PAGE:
With Jurassic World: Fallen Kingdom now in theaters, a resurgence of interest in dinosaurs is once again sweeping the Internet.
Luckily, PBS has a series that is perfect for dino-lovers of all ages and minimal attention spans. Eons, hosted by Hank Green, Kallie Moore, and Blake de Pastino, takes a look at the long evolution of ancient creatures every Tuesday on their YouTube channel. And one of the most recent episodes deals with a mystery that has plagued paleontologists and children for years: Just why does the Tyrannosaurus Rex have such ridiculously tiny arms?
In the video above, first shared by Laughing Squid, Green covers the salient points with humor and speed. Take a few minutes out of your day to learn new trivia to impress your friends with over-grilled hot dogs and fireworks this weekend.
No time to watch? Here are the highlights:
- T. rex evolved from a Triassic Prosauropod called Riojasaurus, which walked on all fours. But as the millennia passed, the Riojasaurus gave rise to the likes of Plateosaurus and Jingshanosaurus, which walked on their hind limbs.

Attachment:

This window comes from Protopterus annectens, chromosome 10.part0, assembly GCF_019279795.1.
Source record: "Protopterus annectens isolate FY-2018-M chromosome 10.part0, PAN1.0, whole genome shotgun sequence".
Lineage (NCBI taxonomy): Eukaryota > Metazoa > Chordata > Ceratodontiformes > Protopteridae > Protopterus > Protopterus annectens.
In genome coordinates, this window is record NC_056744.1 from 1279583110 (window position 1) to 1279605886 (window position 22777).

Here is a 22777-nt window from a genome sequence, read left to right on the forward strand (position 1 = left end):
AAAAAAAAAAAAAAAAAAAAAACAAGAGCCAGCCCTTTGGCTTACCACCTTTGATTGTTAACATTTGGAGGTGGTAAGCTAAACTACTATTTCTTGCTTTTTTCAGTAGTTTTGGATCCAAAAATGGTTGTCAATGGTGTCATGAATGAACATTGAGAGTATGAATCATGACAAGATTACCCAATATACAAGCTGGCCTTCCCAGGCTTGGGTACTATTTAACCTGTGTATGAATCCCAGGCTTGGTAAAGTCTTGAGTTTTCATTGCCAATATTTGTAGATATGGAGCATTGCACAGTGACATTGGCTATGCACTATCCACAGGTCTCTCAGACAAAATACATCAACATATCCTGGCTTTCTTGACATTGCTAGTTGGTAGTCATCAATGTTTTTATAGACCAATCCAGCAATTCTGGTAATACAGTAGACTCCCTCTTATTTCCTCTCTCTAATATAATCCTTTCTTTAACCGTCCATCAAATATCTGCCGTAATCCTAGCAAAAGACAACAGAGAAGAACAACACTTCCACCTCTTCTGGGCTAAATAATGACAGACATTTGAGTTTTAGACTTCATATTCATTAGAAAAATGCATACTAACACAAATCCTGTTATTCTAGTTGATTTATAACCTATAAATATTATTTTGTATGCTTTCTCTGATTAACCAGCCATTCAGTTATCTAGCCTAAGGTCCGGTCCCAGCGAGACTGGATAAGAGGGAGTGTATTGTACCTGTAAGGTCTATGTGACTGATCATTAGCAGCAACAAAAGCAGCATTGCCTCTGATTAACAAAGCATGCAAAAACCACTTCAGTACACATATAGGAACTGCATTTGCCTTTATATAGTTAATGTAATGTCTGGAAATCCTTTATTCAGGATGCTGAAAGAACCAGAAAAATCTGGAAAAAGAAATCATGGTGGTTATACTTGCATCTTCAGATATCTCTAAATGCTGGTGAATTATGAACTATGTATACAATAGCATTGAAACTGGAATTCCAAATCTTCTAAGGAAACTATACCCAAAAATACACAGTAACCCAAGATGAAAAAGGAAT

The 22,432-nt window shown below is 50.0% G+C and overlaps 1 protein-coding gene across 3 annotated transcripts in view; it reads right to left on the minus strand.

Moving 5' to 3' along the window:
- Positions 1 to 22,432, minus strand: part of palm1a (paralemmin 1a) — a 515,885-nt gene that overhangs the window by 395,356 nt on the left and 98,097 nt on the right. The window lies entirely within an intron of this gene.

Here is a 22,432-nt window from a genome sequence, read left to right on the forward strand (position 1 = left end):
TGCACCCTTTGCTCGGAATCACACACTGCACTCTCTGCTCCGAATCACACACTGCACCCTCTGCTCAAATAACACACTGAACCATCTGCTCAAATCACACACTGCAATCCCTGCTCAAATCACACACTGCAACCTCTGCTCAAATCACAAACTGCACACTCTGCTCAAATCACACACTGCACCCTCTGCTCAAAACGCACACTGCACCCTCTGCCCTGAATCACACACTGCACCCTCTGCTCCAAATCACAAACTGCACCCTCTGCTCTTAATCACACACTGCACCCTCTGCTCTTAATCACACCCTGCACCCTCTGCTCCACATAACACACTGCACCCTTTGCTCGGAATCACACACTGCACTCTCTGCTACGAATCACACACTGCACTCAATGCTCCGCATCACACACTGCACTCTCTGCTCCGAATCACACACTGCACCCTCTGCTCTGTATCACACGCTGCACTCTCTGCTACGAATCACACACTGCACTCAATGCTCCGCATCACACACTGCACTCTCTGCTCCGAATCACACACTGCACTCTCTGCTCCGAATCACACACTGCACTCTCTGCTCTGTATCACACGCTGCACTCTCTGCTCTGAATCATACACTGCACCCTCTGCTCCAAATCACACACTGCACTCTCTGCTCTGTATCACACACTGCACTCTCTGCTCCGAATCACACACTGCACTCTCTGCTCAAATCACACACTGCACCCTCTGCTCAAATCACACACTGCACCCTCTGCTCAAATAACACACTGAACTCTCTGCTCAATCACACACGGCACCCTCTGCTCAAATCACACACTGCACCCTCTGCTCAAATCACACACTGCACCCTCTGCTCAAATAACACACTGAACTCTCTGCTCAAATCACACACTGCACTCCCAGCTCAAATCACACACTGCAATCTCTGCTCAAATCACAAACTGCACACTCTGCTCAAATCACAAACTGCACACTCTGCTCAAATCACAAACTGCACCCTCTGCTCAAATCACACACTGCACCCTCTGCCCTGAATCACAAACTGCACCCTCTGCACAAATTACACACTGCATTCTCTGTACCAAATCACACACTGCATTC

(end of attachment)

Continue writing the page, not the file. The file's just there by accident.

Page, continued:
- By the time the genus Tyrannosauridae came into existence, the forelimbs had evolved into spiky death claws. Over time, the carnivores' tails became used for balance while their skulls became larger and more powerful. As such, their forelimbs were no longer needed for hunting or balance and began to recede.
- However, T. rex arms still had musculature, so they weren't vestigial. Theories as to their use include holding the dinosaur steady during mating, or holding prey still while eating. They could also have been on their way to evolving completely out of the species, but the mass extinction put a kibosh on that evolutionary plan.
Got any "alternative" theories on T. rex arms? Let us know!
Images: PBS EONS/Walt Disney Pictures